The Prince's armed forces played the role of the state elite in Kyiv Rus until the early 11th century. Elder men at arms served as the Prince's advisers in the most important state affairs and occupied all administrative and court posts. Under the reign of Yaroslav Mudriy (or Yaroslav the Wise) (1019-1054), they performed only military functions, while administrative and legislative staffs were subject to boyars (old tribal aristocrats by birth).
Kyiv princes of the 9-10th centuries cared mainly about strengthening the economic and political power of the state. They fortified cities, put in order legal proceedings and a fiscal system, and regulated the obligations of the dependent population. During Princess Olga's reign (approximately 946), the first attempt was made to expel paganism and replace it with Christianity. But Christianity wasn't officially introduced as a state religion in Rus until 988 by Prince Volodymyr Sviatoslavych. Diplomatic relations of the Old Rus State with the neighboring countries, in particular, Byzanthia and the German Empire, intensified during the mid-10th century after the fall of Khozar's state.
The military marches of Kyiv Princes played an important part in the expansion of the territory of Kyiv Rus and assertions of its power in the eyes of surrounding people. The "Povist mynylykh lit" mentions the victorious raid of Prince Oleg of Tsarhorod in 907, owing to having made peace with the Byzantine Emperor. Some years later, the Russians made several raids on the lands of the Arabian caliphate. In the 940s, Prince Ihor (Oleg's successor), made several military raids to the Crimean East and Taman, to Byzanthia and to the Caspian Seaside. Military activity of the Old Rus State was also observed in the 960s and early 970s during the reign of Prince Sviatoslav (964-972).
The creation of the Old Rus nation state took place during the reign of Prince Sviatoslav's son, Prince Volodymyr (978-1015). The economical and political strength of the state, the authority of the Prince's rule, and the organization of law considerably increased during his reign. The successful military raids of the Prince expanded the limits of the Rus territory.
The process of forming the Old Rus State finished in the beginning of the 11th century under Yaroslav Mudriy. That was the time of the greatest rise of Kyiv Rus. The international authority of the country increased, due to the dynastic relations and diplomacy of the Prince. Yaroslav put forth much effort to subdue civil war (which occurred after the death of Volodymyr) and to protect the state territory from nomad raids. Under Yaroslav the importance of cities in economic and cultural life of the state increased, and relations between the different regions became revived, which helped to increase the trade, agriculture and handicraft industries. The first code of the Old Rus state was created - a collection of laws, "Ruska pravda". Unfortunately, the Prince's successors were involved in many feuds that inevitably resulted in breaking the unity of the Rus state.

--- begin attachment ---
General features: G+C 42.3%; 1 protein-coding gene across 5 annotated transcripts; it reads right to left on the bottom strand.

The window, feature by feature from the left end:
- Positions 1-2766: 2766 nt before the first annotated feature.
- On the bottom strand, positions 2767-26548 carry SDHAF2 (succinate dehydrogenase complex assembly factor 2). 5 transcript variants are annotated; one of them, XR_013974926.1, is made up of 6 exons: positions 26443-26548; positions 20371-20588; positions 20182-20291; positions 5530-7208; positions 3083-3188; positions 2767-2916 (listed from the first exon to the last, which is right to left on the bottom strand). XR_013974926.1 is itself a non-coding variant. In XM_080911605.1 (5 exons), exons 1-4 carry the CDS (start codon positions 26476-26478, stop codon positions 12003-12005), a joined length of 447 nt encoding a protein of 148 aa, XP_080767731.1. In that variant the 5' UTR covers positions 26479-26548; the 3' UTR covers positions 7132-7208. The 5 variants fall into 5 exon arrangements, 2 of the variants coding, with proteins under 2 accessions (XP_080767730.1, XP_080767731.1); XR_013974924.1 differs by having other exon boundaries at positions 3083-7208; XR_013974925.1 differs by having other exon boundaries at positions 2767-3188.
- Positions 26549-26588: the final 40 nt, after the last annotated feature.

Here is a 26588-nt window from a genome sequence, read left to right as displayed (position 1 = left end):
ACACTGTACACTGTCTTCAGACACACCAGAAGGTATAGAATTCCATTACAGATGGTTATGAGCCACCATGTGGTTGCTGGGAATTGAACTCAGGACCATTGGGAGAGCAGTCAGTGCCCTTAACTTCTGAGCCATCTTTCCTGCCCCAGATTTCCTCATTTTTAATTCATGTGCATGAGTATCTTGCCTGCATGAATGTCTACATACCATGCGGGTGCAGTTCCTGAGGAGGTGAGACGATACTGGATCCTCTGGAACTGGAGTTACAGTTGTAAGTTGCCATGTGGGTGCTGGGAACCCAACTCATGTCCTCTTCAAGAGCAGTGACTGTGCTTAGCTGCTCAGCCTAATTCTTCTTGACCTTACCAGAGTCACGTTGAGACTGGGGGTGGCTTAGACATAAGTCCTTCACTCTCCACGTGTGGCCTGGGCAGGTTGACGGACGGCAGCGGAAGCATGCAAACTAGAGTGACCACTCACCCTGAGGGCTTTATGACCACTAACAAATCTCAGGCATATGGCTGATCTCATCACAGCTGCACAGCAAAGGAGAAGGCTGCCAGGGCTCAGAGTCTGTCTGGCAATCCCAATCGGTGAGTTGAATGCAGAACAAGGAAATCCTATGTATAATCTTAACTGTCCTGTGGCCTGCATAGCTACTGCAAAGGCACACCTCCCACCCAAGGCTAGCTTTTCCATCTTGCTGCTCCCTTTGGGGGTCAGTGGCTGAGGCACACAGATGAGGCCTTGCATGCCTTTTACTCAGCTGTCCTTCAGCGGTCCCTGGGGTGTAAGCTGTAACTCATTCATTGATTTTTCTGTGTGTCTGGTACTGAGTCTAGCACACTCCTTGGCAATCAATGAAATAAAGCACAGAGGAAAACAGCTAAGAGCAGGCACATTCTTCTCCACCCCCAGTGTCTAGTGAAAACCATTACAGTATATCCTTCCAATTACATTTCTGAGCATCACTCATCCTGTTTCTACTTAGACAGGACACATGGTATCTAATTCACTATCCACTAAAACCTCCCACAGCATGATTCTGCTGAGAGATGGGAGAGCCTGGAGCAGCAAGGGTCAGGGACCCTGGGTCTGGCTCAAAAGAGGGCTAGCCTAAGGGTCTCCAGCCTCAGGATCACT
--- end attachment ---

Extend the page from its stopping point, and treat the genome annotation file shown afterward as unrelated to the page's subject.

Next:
It wasn't until the early 12th century that Volodymyr Monomakh (1113-1125) managed to stop these feuds for a while. It was under his reign that Kyiv's authority as the capital was once again increased, and the authority of the Kyiv Prince expanded to the major principalities, and other princes. It was by his initiative that the convention of princes was called to decide important affairs and disputable issues. The internal and external position of the state was stabilized. This was the stage when all the characteristics of the medieval socio-political system with great feudal property, certain ideological religious and political directions had been established in Kyiv Rus.
From the 1130s the disintegration process of the Old Rus State attained an irreversible character. For several years, the territory of this newly powerful state was separated into several independent principalities whose owners did not stop military conflicts until the mid-13th century. The authority of the Kyiv Prince as the state head became quite formal but did not lead to the complete disintegration of the Old Rus state. Kyiv still remained its capital. The personal power of the Kyiv Prince was replaced by the government of "collective suzerainty" of the most influential and powerful Princes. A single centralized monarchy was changed into a federal monarchy, which no longer had the might nor size of its predecessor.